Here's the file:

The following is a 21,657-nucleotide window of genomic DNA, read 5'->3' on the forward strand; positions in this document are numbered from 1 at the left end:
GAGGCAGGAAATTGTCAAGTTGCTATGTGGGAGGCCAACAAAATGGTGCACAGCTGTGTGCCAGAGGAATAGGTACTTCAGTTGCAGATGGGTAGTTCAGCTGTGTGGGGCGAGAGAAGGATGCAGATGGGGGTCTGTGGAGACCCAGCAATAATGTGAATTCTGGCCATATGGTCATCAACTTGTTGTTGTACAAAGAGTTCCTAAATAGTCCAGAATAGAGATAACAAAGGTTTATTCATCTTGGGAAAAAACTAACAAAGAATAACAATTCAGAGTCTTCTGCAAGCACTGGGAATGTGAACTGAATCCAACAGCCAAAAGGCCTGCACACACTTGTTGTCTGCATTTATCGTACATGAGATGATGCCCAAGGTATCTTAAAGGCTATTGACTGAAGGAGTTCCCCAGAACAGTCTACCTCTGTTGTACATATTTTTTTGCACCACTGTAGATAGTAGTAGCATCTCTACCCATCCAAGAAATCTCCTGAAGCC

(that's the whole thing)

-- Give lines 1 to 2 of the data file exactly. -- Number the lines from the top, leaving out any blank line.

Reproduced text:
The following is a 21,657-nucleotide window of genomic DNA, read 5'->3' on the forward strand; positions in this document are numbered from 1 at the left end:
GAGGCAGGAAATTGTCAAGTTGCTATGTGGGAGGCCAACAAAATGGTGCACAGCTGTGTGCCAGAGGAATAGGTACTTCAGTTGCAGATGGGTAGTTCAGCTGTGTGGGGCGAGAGAAGGATGCAGATGGGGGTCTGTGGAGACCCAGCAATAATGTGAATTCTGGCCATATGGTCATCAACTTGTTGTTGTACAAAGAGTTCCTAAATAGTCCAGAATAGAGATAACAAAGGTTTATTCATCTTGGGAAAAAACTAACAAAGAATAACAATTCAGAGTCTTCTGCAAGCACTGGGAATGTGAACTGAATCCAACAGCCAAAAGGCCTGCACACACTTGTTGTCTGCATTTATCGTACATGAGATGATGCCCAAGGTATCTTAAAGGCTATTGACTGAAGGAGTTCCCCAGAACAGTCTACCTCTGTTGTACATATTTTTTTGCACCACTGTAGATAGTAGTAGCATCTCTACCCATCCAAGAAATCTCCTGAAGCC